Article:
Thanks to all of you who supported the 18 September day of action in support of Sakineh Mohammadi Ashtiani and against stoning and flogging.
You can see a visual report of some of the actions here. Highlights include a rally of over 150 people in Brussels organised by Brussels humanists/secularists, MPs and Amnesty International as well as nearly 20,000 people chanting ‘stop stoning now’ at the Protest the Pope rally in London at which I spoke along with Terry Sanderson, Pragna Patel, Richard Dawkins, Johann Hari, Peter Tatchell and others.
Our next actions are on 10 October, International Day against the Death Penalty, and against Ahmadinejad’s visit to New York to address the UN General Assembly this week.
In protest to Ahmadinejad’s visit, 40 campaigners, academics and writers have called on the UN General Assembly to issue an emergency resolution calling for an end to the medieval and barbaric punishment of stoning as well as the immediate release of Sakineh Mohammadi Ashtiani and all those sentenced to death by stoning. The open letter also asks that Mahmoud Ahmadinejad not be allowed to address the General Assembly and that his government be boycotted. You can see the letter here.
Just recently, Ahmadinejad has said in an interview with ABC network that Sakineh Mohammadi Ashtiani had never been sentenced to death by stoning. Her son, Sajjad, a 22 year old transport worker, has challenged him to a debate on this. In Sajjad’s letter distributed by the International Committees against Stoning and Execution, he says: ‘For peoples’ information, we will publish documents of our mother’s stoning sentence, issued by the offices that work under Mr. Ahmadinejad’s presidency, so the world can judge his words objectively.’ He goes on to ask ABC network to ‘arrange for a live broadcast discussion between Mr. Ahmadinejad and I on these issues...’ You can read his full statement here and also see copies of the actual stoning sentence here.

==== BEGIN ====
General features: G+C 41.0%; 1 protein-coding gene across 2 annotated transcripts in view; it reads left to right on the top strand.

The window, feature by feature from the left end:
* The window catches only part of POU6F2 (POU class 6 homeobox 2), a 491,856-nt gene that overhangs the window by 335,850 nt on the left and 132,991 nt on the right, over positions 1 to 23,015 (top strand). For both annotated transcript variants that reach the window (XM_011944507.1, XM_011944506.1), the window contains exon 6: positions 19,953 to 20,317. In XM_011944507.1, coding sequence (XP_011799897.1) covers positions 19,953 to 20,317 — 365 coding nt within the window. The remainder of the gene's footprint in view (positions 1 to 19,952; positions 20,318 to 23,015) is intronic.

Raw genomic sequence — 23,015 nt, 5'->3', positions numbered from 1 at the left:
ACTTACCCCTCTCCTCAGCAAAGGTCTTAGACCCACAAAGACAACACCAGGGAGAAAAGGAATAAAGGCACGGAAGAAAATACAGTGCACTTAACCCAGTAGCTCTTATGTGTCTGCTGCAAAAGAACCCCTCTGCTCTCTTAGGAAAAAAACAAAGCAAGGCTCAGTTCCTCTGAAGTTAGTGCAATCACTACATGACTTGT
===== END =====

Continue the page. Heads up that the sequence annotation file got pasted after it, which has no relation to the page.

In Ahmadinejad’s interview he also blames: ‘someone in Germany’ for the uproar surrounding Ms Ashtiani’s case. Mina Ahadi’s response will be translated into English shortly. In her statement in Persian she ‘accepts the “accusation” with pride!’
By the way, Facebook had disabled Mina and my accounts recently right before the 18 September day of action for Sakineh and against stoning. After many letters of protest from supporters, and an open letter to Facebook founders by a number of well-known personalities, my account has been enabled again, though Mina’s has not. Please keep writing to Facebook until they enable her account as well.
Finally, please don’t forget to donate to the Save Sakineh Mohammadi Ashtiani campaign. Thank you for all your donations so far but we need a lot more money to be able to cover all our costs. You can donate via cheque or Paypal here. No amount is too small or too big!
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